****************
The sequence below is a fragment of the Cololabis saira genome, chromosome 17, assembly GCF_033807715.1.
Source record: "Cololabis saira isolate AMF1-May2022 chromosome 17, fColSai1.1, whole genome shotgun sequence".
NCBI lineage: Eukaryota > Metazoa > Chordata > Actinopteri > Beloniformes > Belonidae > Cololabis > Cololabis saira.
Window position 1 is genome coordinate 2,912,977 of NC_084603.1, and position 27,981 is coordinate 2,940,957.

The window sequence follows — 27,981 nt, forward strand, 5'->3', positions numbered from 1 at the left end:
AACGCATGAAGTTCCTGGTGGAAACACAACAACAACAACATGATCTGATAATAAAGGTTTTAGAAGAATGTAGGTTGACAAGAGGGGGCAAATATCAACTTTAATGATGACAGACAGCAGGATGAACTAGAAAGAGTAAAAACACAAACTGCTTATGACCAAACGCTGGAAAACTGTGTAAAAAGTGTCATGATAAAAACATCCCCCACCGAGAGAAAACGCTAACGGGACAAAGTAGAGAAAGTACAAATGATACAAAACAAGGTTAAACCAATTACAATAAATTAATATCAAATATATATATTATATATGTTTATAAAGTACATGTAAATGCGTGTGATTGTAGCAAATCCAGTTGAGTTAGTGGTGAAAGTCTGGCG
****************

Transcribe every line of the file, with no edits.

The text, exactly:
The sequence below is a fragment of the Cololabis saira genome, chromosome 17, assembly GCF_033807715.1.
Source record: "Cololabis saira isolate AMF1-May2022 chromosome 17, fColSai1.1, whole genome shotgun sequence".
NCBI lineage: Eukaryota > Metazoa > Chordata > Actinopteri > Beloniformes > Belonidae > Cololabis > Cololabis saira.
Window position 1 is genome coordinate 2,912,977 of NC_084603.1, and position 27,981 is coordinate 2,940,957.

The window sequence follows — 27,981 nt, forward strand, 5'->3', positions numbered from 1 at the left end:
AACGCATGAAGTTCCTGGTGGAAACACAACAACAACAACATGATCTGATAATAAAGGTTTTAGAAGAATGTAGGTTGACAAGAGGGGGCAAATATCAACTTTAATGATGACAGACAGCAGGATGAACTAGAAAGAGTAAAAACACAAACTGCTTATGACCAAACGCTGGAAAACTGTGTAAAAAGTGTCATGATAAAAACATCCCCCACCGAGAGAAAACGCTAACGGGACAAAGTAGAGAAAGTACAAATGATACAAAACAAGGTTAAACCAATTACAATAAATTAATATCAAATATATATATTATATATGTTTATAAAGTACATGTAAATGCGTGTGATTGTAGCAAATCCAGTTGAGTTAGTGGTGAAAGTCTGGCG